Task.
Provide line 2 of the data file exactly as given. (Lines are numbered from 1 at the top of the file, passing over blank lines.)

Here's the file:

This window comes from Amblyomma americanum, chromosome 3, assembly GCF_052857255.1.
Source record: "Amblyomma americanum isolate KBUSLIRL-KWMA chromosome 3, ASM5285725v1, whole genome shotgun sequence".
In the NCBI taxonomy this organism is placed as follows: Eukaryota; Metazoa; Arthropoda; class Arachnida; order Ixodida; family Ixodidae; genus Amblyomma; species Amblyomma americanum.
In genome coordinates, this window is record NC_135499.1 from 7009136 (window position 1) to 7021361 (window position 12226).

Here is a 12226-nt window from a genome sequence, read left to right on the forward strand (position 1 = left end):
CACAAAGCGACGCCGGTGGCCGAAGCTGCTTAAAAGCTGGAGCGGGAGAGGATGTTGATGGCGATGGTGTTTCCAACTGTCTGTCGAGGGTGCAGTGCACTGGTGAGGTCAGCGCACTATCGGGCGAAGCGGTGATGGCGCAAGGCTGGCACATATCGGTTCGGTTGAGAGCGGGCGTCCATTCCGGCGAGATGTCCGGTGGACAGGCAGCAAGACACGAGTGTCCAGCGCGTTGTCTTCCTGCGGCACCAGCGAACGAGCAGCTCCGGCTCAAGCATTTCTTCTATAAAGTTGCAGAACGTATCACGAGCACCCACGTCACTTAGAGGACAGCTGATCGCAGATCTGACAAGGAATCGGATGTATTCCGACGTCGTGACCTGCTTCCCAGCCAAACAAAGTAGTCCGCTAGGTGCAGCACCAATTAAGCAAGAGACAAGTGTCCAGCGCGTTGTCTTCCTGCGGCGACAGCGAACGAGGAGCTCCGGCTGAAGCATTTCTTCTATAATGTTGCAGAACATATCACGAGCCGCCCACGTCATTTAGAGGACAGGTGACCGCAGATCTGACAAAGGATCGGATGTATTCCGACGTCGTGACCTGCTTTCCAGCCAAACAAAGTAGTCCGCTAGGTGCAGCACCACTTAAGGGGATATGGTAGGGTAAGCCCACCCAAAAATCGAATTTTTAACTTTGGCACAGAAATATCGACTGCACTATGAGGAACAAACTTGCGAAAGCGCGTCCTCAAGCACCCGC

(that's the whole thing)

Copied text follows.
Source record: "Amblyomma americanum isolate KBUSLIRL-KWMA chromosome 3, ASM5285725v1, whole genome shotgun sequence".